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VIKINGS OF SCURLOGSTOWN TRIM CO. MEATH

A brief Viking history

During the years 845 to 850, one of the area’s most severely harassed from the Boyne was the sub-kingdom ruled by Tighearnach from a crannog in Loch Gabhor, near Dunshaughlin.  Its territory ran right up the Boyne at and about Scurlogstown, and was therefore particularly subject to surprise attacks.



Under the date A.D. 846, the four Masters record:

“A victory was gained by Tighearnach, Lord of Loch Gabhor over the foreigners at Daire-disirt-Dachonna, where twelve score of them were slain by him”

O’Donovan explains the place name “i.e. the oak wood of St. Dachonna’s Desert.


Assuming that this Viking Attack came from the Boyne and if their objective was the plunder and destruction of Tighearnach’s headquarters, they might be expected to proceed by boat to that point on the Boyne nearest Dunshaughlin. A glance at the map will show that this point was or about Scurlogstown. If their purpose was merely to secure a supply of beef, a landing at Scurlogstown would also suit their purpose.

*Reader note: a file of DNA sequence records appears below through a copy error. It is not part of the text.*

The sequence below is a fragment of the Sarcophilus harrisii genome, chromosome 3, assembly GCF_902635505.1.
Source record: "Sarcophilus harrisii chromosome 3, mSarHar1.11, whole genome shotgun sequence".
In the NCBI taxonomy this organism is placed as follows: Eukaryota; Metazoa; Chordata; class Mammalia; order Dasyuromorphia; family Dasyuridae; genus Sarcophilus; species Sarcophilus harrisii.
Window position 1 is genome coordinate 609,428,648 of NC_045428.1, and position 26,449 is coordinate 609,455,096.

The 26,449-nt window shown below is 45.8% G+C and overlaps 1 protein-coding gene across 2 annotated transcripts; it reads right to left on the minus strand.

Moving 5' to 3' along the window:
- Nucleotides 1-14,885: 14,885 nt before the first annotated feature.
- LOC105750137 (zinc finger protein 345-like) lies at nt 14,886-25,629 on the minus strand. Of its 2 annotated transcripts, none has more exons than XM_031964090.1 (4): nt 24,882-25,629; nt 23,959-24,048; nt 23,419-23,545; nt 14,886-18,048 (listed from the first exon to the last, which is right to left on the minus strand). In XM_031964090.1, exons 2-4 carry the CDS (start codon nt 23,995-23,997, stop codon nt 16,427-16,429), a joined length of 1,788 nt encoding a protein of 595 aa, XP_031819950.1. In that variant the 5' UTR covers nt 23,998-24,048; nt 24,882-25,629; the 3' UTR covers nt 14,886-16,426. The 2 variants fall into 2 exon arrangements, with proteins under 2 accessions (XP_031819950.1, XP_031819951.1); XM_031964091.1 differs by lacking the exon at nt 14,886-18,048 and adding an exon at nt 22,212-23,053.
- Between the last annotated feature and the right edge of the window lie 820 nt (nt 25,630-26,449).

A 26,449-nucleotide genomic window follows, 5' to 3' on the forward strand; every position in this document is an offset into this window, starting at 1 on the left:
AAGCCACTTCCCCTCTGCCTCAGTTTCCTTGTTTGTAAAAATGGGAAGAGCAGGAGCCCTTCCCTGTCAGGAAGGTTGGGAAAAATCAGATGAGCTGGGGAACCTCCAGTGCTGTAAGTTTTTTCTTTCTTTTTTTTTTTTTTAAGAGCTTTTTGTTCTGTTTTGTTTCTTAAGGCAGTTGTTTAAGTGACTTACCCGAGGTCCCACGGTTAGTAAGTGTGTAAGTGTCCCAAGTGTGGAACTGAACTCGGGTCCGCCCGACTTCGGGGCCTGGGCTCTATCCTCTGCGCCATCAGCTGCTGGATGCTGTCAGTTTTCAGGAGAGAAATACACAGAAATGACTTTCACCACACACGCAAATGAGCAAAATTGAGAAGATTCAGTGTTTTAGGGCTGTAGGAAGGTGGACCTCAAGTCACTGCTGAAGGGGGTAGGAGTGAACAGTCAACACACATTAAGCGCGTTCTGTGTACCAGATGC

The victory of Tighernach however may not have been quite so complete. The Vikings at that time were tough fighters, and we may be sure that Tighearnach did not inflict such heavy losses on them without suffering fairly heavy casualties himself. We must also consider the possibility that the Vikings having lost some important personage in the battle, were anxious to break off the engagement and retire, while they were capable of conducting an orderly retreat.

What might we reasonably expect the Vikings to do, when they reached their bridgehead at Scurlogstown? If there was no sign of interference from hostile forces, we might expect them to bury their dead in accordance with their Viking customs. The rank and file would be interred in a common grave, orientated North-South. The important personage would be buried separately. Possibly his boat was dragged up from the river, to give him the honourable burial his rank demanded. Possibly his tomb was made to look like a boat.


Article courtesy of  Cynthia Simonet